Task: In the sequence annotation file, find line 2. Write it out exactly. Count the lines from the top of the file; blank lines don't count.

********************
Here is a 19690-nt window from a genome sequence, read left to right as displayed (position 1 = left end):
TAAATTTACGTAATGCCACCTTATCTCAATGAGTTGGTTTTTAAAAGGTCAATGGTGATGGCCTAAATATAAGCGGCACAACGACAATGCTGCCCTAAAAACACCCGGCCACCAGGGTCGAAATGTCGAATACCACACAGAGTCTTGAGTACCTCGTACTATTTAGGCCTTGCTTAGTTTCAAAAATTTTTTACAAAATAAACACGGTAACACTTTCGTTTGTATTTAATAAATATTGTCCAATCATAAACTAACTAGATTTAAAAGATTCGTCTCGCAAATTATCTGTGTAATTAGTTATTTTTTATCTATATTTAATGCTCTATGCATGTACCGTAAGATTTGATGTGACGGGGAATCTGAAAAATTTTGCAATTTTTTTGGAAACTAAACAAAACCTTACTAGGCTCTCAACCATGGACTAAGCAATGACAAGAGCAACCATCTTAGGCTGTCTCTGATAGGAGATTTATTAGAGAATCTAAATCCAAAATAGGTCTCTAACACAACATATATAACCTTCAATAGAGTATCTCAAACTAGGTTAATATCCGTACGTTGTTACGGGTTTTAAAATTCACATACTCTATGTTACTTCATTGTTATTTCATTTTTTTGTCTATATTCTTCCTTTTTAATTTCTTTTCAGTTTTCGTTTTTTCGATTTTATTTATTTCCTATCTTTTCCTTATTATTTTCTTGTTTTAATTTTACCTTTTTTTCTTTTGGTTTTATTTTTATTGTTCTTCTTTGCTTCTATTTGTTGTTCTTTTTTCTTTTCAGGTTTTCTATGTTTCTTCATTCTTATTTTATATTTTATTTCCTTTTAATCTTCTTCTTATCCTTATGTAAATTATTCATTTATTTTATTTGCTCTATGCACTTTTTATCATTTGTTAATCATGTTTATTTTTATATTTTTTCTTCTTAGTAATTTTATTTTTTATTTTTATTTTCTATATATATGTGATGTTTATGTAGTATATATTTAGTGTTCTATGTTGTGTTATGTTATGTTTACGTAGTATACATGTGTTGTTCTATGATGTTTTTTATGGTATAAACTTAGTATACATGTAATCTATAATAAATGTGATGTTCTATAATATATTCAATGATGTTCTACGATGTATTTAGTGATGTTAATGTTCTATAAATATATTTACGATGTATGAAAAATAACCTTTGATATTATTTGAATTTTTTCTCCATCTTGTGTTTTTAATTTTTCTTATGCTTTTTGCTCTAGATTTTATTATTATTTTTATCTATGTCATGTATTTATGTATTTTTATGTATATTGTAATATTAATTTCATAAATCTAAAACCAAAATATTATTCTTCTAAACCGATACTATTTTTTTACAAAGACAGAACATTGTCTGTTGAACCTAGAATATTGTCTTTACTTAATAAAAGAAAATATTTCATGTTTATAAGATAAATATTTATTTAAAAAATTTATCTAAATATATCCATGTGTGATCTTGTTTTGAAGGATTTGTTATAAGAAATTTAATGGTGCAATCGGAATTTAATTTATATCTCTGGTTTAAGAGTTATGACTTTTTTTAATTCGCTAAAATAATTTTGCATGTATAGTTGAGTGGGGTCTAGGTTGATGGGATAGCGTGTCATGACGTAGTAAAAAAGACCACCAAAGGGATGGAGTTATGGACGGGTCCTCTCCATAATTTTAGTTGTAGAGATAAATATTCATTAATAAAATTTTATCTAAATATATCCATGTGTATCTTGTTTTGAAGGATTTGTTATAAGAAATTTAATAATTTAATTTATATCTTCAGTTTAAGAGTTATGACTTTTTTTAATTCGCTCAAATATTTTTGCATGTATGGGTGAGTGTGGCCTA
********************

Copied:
TAAATTTACGTAATGCCACCTTATCTCAATGAGTTGGTTTTTAAAAGGTCAATGGTGATGGCCTAAATATAAGCGGCACAACGACAATGCTGCCCTAAAAACACCCGGCCACCAGGGTCGAAATGTCGAATACCACACAGAGTCTTGAGTACCTCGTACTATTTAGGCCTTGCTTAGTTTCAAAAATTTTTTACAAAATAAACACGGTAACACTTTCGTTTGTATTTAATAAATATTGTCCAATCATAAACTAACTAGATTTAAAAGATTCGTCTCGCAAATTATCTGTGTAATTAGTTATTTTTTATCTATATTTAATGCTCTATGCATGTACCGTAAGATTTGATGTGACGGGGAATCTGAAAAATTTTGCAATTTTTTTGGAAACTAAACAAAACCTTACTAGGCTCTCAACCATGGACTAAGCAATGACAAGAGCAACCATCTTAGGCTGTCTCTGATAGGAGATTTATTAGAGAATCTAAATCCAAAATAGGTCTCTAACACAACATATATAACCTTCAATAGAGTATCTCAAACTAGGTTAATATCCGTACGTTGTTACGGGTTTTAAAATTCACATACTCTATGTTACTTCATTGTTATTTCATTTTTTTGTCTATATTCTTCCTTTTTAATTTCTTTTCAGTTTTCGTTTTTTCGATTTTATTTATTTCCTATCTTTTCCTTATTATTTTCTTGTTTTAATTTTACCTTTTTTTCTTTTGGTTTTATTTTTATTGTTCTTCTTTGCTTCTATTTGTTGTTCTTTTTTCTTTTCAGGTTTTCTATGTTTCTTCATTCTTATTTTATATTTTATTTCCTTTTAATCTTCTTCTTATCCTTATGTAAATTATTCATTTATTTTATTTGCTCTATGCACTTTTTATCATTTGTTAATCATGTTTATTTTTATATTTTTTCTTCTTAGTAATTTTATTTTTTATTTTTATTTTCTATATATATGTGATGTTTATGTAGTATATATTTAGTGTTCTATGTTGTGTTATGTTATGTTTACGTAGTATACATGTGTTGTTCTATGATGTTTTTTATGGTATAAACTTAGTATACATGTAATCTATAATAAATGTGATGTTCTATAATATATTCAATGATGTTCTACGATGTATTTAGTGATGTTAATGTTCTATAAATATATTTACGATGTATGAAAAATAACCTTTGATATTATTTGAATTTTTTCTCCATCTTGTGTTTTTAATTTTTCTTATGCTTTTTGCTCTAGATTTTATTATTATTTTTATCTATGTCATGTATTTATGTATTTTTATGTATATTGTAATATTAATTTCATAAATCTAAAACCAAAATATTATTCTTCTAAACCGATACTATTTTTTTACAAAGACAGAACATTGTCTGTTGAACCTAGAATATTGTCTTTACTTAATAAAAGAAAATATTTCATGTTTATAAGATAAATATTTATTTAAAAAATTTATCTAAATATATCCATGTGTGATCTTGTTTTGAAGGATTTGTTATAAGAAATTTAATGGTGCAATCGGAATTTAATTTATATCTCTGGTTTAAGAGTTATGACTTTTTTTAATTCGCTAAAATAATTTTGCATGTATAGTTGAGTGGGGTCTAGGTTGATGGGATAGCGTGTCATGACGTAGTAAAAAAGACCACCAAAGGGATGGAGTTATGGACGGGTCCTCTCCATAATTTTAGTTGTAGAGATAAATATTCATTAATAAAATTTTATCTAAATATATCCATGTGTATCTTGTTTTGAAGGATTTGTTATAAGAAATTTAATAATTTAATTTATATCTTCAGTTTAAGAGTTATGACTTTTTTTAATTCGCTCAAATATTTTTGCATGTATGGGTGAGTGTGGCCTA